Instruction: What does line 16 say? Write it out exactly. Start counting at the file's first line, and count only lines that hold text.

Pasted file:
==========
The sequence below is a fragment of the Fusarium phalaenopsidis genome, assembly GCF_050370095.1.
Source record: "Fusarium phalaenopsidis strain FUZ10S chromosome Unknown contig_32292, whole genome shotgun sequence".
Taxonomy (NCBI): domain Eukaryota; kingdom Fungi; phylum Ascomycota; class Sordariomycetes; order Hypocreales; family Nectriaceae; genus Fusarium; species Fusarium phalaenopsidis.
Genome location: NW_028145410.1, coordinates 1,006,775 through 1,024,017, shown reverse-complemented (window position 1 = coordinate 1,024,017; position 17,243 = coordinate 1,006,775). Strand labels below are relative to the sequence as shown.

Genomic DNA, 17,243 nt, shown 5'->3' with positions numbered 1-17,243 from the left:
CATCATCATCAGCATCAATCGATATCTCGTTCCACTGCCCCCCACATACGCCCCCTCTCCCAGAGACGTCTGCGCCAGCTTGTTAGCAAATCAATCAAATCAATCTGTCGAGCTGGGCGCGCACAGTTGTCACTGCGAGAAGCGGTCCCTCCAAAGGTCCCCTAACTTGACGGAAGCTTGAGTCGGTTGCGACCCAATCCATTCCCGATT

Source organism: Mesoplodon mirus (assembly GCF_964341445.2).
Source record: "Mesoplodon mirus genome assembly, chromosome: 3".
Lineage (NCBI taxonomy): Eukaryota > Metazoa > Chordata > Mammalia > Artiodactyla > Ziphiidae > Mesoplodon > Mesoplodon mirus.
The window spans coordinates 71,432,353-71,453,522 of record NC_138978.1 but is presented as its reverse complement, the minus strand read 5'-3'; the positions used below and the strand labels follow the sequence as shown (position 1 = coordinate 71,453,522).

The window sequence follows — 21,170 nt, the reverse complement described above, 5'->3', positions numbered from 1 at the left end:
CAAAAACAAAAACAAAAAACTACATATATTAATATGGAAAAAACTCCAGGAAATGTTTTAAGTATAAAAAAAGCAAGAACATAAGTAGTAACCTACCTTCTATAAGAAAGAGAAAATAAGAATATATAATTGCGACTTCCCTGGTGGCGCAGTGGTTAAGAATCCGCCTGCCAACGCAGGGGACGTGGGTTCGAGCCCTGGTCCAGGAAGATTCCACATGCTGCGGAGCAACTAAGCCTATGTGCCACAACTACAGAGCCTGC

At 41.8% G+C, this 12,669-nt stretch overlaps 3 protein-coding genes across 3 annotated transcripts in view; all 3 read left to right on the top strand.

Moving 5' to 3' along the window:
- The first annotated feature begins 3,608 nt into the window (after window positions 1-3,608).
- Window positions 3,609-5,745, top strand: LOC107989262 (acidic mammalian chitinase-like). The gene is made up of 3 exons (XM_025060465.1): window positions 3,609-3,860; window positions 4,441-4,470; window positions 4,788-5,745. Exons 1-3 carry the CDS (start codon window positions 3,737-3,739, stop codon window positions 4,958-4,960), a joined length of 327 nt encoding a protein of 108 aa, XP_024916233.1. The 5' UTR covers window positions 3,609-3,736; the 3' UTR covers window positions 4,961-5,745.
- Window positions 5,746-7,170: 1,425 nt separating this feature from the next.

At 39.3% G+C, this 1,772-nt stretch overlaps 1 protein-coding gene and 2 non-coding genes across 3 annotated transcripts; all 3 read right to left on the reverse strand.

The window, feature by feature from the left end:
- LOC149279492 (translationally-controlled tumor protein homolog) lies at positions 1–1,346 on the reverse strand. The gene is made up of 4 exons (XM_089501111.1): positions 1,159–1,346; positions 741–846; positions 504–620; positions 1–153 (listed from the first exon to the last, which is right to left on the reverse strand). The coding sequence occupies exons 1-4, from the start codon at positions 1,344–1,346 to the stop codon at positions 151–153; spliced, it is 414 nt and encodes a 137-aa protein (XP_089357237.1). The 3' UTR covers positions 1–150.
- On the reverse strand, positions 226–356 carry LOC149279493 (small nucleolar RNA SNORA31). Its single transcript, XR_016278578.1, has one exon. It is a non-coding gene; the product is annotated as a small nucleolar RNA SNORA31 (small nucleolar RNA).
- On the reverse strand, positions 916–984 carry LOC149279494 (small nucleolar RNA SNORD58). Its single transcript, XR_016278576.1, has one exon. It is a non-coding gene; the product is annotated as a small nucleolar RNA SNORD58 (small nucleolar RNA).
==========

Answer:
- Window positions 3,609-5,745, top strand: LOC107989262 (acidic mammalian chitinase-like). The gene is made up of 3 exons (XM_025060465.1): window positions 3,609-3,860; window positions 4,441-4,470; window positions 4,788-5,745. Exons 1-3 carry the CDS (start codon window positions 3,737-3,739, stop codon window positions 4,958-4,960), a joined length of 327 nt encoding a protein of 108 aa, XP_024916233.1. The 5' UTR covers window positions 3,609-3,736; the 3' UTR covers window positions 4,961-5,745.